GE Engstrom Ventilator "Basic UI" Project

BEFORE: Original Engstrom Ventilator User Interface (click to enlarge)

Back in the mid-2000s, there was a growing concern that the "Avian Flu" was going to become a pandemic. GE launched an initiative to have a series of products ready for such an occurrence. The Engstrom Ventilator was key to the initiative since respiratory failure was one of the flu symptoms. But what if those that are trained in running the ventilator are overwhelmed during a mass casualty event? And how could we handle isolated patients?  

The project goals were to simplify the Engstrom User Interface so it would be more intuitive for a clinician running the ventilator to quickly assess the patient's condition. Could someone get acquainted with the ventilator in 5 minutes without sacrificing the high-end functionality provided? We also wanted the vitals to be easier to see from farther away, in case a patient was quarantined.

AFTER: Screen shot from final "Basic UI" (click to enlarge)

Since the primary users were not Respiratory Therapists - a big User Research project was launched at conferences in both Europe (ESICEM) and the US (AARC). The research helped determine which data was most vital. I mocked up new displays which led to a testable prototype:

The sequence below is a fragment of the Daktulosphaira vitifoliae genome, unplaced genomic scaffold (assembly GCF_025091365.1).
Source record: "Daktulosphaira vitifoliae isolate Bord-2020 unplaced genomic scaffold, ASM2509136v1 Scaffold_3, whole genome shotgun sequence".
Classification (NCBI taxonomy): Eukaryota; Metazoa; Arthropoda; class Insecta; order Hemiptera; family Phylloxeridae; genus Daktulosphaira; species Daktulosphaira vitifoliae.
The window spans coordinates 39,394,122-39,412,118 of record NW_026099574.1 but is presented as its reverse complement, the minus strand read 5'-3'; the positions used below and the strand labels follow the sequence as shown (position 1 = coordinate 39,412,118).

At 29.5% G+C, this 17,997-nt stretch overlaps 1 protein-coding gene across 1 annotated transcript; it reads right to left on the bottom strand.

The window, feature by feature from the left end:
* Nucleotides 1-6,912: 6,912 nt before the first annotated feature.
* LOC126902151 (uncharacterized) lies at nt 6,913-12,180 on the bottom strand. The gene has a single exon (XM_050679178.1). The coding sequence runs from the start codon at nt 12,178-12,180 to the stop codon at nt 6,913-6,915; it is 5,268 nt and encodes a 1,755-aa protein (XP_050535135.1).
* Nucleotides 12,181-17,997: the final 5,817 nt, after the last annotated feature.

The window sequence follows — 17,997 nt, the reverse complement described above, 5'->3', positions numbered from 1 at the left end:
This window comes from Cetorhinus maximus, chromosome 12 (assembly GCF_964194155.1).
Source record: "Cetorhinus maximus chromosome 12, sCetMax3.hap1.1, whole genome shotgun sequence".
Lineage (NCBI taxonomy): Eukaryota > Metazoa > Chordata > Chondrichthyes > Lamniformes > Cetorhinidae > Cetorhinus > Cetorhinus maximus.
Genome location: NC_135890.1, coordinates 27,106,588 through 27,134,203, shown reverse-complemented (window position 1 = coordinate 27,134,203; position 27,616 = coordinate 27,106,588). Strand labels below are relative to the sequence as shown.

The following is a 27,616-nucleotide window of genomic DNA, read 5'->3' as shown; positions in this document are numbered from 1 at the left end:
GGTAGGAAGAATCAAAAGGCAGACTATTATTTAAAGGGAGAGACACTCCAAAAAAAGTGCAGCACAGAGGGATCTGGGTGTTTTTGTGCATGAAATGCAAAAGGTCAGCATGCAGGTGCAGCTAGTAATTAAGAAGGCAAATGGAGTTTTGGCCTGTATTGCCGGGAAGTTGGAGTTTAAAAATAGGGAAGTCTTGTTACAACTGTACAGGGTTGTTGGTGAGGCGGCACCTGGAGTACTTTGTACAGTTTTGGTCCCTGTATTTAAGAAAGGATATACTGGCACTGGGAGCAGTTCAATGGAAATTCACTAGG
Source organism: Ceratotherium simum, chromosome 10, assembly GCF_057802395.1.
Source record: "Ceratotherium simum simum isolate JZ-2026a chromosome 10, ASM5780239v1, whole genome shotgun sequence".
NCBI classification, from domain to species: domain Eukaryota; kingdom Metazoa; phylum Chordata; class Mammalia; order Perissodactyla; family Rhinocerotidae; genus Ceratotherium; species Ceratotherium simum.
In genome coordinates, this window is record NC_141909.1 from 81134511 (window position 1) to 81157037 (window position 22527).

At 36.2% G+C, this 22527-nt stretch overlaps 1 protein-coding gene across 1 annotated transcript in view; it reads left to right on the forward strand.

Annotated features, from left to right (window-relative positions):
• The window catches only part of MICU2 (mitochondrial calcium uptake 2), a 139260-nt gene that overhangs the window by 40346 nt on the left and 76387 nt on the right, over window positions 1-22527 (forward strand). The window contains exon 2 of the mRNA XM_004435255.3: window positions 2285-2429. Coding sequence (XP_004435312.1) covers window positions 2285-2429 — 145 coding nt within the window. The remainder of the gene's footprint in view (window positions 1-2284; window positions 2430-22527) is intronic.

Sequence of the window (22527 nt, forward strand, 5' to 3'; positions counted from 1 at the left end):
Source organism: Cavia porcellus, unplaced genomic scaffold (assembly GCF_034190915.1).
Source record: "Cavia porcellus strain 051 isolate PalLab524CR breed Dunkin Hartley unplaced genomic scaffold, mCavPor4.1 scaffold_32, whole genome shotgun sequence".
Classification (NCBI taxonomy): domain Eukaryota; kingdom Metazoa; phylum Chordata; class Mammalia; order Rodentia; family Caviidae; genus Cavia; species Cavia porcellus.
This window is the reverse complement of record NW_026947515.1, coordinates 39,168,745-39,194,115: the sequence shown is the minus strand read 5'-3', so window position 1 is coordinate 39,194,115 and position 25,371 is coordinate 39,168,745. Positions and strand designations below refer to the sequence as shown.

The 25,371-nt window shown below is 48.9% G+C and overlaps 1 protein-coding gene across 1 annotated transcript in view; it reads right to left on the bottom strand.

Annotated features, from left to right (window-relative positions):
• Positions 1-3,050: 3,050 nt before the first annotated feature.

You can see that six of the data points were left on the screen. The Airway Pressure bar was a dynamic graphic that digitally represented a bellows. This "Basic UI" simplified the screen, allowed users to see the values from a distance, and maintained the necessary controls (seen along the bottom). 

The prototype was usability tested with different non-ICU nurses and EMTs. The results showed the project goals were met, and the "Basic UI" was launched in December 2007 at AARC. 

To this day, this has been one of my favorite projects. Not only does it show easy to identify changes to the user interface, but I facilitated a series of User Research activities to make sure the design hit the mark. From a UX perspective, we did our homework. The Avian Flu never did become a widespread issue, but according to my former colleagues the "Basic UI" is commonly used by customers to train new clinicians.